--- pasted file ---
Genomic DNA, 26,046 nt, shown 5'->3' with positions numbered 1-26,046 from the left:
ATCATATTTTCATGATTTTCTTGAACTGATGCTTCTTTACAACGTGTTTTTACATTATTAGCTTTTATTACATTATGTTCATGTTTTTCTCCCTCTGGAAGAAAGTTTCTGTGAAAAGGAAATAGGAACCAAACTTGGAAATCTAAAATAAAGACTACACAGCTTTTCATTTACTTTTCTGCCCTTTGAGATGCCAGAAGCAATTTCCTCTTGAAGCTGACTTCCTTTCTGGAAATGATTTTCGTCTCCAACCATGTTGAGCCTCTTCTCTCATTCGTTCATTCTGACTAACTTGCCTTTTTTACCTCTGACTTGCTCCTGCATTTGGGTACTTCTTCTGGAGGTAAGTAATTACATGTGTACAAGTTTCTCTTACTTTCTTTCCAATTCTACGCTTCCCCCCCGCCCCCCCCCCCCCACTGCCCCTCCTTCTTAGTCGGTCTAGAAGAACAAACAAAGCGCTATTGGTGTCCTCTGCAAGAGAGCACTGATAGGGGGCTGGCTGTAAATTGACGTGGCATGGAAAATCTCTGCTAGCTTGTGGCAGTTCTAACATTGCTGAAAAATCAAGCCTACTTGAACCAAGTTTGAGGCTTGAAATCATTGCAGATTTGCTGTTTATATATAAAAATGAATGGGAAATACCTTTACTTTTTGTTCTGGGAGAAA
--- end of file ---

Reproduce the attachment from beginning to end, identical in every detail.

Genomic DNA, 26,046 nt, shown 5'->3' with positions numbered 1-26,046 from the left:
ATCATATTTTCATGATTTTCTTGAACTGATGCTTCTTTACAACGTGTTTTTACATTATTAGCTTTTATTACATTATGTTCATGTTTTTCTCCCTCTGGAAGAAAGTTTCTGTGAAAAGGAAATAGGAACCAAACTTGGAAATCTAAAATAAAGACTACACAGCTTTTCATTTACTTTTCTGCCCTTTGAGATGCCAGAAGCAATTTCCTCTTGAAGCTGACTTCCTTTCTGGAAATGATTTTCGTCTCCAACCATGTTGAGCCTCTTCTCTCATTCGTTCATTCTGACTAACTTGCCTTTTTTACCTCTGACTTGCTCCTGCATTTGGGTACTTCTTCTGGAGGTAAGTAATTACATGTGTACAAGTTTCTCTTACTTTCTTTCCAATTCTACGCTTCCCCCCCGCCCCCCCCCCCCCACTGCCCCTCCTTCTTAGTCGGTCTAGAAGAACAAACAAAGCGCTATTGGTGTCCTCTGCAAGAGAGCACTGATAGGGGGCTGGCTGTAAATTGACGTGGCATGGAAAATCTCTGCTAGCTTGTGGCAGTTCTAACATTGCTGAAAAATCAAGCCTACTTGAACCAAGTTTGAGGCTTGAAATCATTGCAGATTTGCTGTTTATATATAAAAATGAATGGGAAATACCTTTACTTTTTGTTCTGGGAGAAA